to catch.he would flee from one spot to another, like the lightning. he was disobedient, though not evil.ram dass knew him as if he were his child, and ram dass he would sometimes obey, butnot always. if missee sahib would permit ram dass, hehimself could cross the roof to her room, enter the windows, and regain the unworthylittle animal. but he was evidently afraid sara mightthink he was taking a great liberty and perhaps would not let him come.but sara gave him leave at once. "can you get across?" she inquired.

"in a moment," he answered her."then come," she said; "he is flying from side to side of the room as if he wasfrightened." ram dass slipped through his attic windowand crossed to hers as steadily and lightly as if he had walked on roofs all his life.he slipped through the skylight and dropped upon his feet without a sound. then he turned to sara and salaamed again.the monkey saw him and uttered a little scream. ram dass hastily took the precaution ofshutting the skylight, and then went in chase of him.it was not a very long chase.

the monkey prolonged it a few minutesevidently for the mere fun of it, but presently he sprang chattering on to ramdass's shoulder and sat there chattering and clinging to his neck with a weirdlittle skinny arm. ram dass thanked sara profoundly. she had seen that his quick native eyes hadtaken in at a glance all the bare shabbiness of the room, but he spoke to heras if he were speaking to the little daughter of a rajah, and pretended that heobserved nothing. he did not presume to remain more than afew moments after he had caught the monkey, and those moments were given to furtherdeep and grateful obeisance to her in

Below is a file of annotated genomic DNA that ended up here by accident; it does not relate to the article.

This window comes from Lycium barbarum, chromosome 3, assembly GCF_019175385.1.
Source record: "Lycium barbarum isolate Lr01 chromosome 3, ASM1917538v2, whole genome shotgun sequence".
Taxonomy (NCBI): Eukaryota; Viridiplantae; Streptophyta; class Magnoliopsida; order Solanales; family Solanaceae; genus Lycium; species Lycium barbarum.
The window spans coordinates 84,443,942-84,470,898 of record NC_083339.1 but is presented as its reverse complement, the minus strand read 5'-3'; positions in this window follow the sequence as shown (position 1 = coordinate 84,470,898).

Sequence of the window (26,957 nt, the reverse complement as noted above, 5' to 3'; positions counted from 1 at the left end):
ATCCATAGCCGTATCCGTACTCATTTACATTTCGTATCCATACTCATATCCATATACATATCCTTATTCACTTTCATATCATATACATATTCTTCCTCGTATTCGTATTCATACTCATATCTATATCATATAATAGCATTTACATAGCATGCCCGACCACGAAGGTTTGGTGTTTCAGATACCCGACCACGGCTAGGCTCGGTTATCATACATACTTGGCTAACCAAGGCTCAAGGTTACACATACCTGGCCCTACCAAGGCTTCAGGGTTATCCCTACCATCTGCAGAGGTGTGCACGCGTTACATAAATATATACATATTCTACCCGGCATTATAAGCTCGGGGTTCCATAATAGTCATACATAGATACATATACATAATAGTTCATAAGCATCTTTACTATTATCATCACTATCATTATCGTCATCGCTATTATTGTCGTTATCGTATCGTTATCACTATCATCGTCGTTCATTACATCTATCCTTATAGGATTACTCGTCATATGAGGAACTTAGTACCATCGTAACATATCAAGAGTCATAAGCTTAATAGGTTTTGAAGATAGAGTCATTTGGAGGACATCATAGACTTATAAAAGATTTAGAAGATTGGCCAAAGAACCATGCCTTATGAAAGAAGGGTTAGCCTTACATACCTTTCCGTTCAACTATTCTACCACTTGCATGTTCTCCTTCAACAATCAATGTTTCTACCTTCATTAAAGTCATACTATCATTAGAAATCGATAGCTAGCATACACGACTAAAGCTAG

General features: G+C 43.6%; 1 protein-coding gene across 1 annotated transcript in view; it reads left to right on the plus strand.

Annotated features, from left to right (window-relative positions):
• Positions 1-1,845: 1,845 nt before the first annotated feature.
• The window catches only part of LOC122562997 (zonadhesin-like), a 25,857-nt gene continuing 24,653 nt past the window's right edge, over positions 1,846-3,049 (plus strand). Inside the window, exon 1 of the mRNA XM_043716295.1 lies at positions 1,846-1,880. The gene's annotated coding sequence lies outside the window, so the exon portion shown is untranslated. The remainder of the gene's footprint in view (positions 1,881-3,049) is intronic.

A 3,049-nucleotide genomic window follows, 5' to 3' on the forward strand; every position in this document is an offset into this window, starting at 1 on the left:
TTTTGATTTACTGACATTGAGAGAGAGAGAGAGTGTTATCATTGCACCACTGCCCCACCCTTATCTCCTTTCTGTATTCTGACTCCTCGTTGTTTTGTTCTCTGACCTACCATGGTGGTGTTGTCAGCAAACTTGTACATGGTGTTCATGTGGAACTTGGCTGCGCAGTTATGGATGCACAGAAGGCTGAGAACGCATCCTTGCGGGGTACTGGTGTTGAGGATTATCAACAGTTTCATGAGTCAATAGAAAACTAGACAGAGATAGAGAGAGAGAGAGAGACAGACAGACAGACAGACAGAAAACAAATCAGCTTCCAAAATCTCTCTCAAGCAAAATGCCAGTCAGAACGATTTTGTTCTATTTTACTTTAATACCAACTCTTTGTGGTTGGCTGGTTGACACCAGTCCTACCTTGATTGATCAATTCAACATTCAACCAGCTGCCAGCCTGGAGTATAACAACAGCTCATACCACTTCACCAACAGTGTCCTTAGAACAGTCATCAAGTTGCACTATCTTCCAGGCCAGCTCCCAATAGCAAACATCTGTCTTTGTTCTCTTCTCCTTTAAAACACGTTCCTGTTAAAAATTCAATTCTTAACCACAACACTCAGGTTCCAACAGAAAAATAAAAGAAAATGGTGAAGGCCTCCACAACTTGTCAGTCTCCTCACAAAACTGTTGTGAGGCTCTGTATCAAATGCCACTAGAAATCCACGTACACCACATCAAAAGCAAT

return for her indulgence. this little evil one, he said, stroking themonkey, was, in truth, not so evil as he seemed, and his master, who was ill, wassometimes amused by him. he would have been made sad if his favoritehad run away and been lost. then he salaamed once more and got throughthe skylight and across the slates again with as much agility as the monkey himselfhad displayed. when he had gone sara stood in the middleof her attic and thought of many things his face and his manner had brought back toher. the sight of his native costume and theprofound reverence of his manner stirred

all her past memories. it seemed a strange thing to remember thatshe--the drudge whom the cook had said insulting things to an hour ago--had only afew years ago been surrounded by people who all treated her as ram dass had treated her; who salaamed when she went by, whoseforeheads almost touched the ground when she spoke to them, who were her servantsand her slaves. it was like a sort of dream. it was all over, and it could never comeback. it certainly seemed that there was no wayin which any change could take place.

she knew what miss minchin intended thather future should be. so long as she was too young to be used asa regular teacher, she would be used as an errand girl and servant and yet expected toremember what she had learned and in some mysterious way to learn more. the greater number of her evenings she wassupposed to spend at study, and at various indefinite intervals she was examined andknew she would have been severely admonished if she had not advanced as wasexpected of her. the truth, indeed, was that miss minchinknew that she was too anxious to learn to require teachers.

give her books, and she would devour themand end by knowing them by heart. she might be trusted to be equal toteaching a good deal in the course of a few years. this was what would happen: when she wasolder she would be expected to drudge in the schoolroom as she drudged now invarious parts of the house; they would be obliged to give her more respectable clothes, but they would be sure to be plainand ugly and to make her look somehow like a servant. that was all there seemed to be to lookforward to, and sara stood quite still for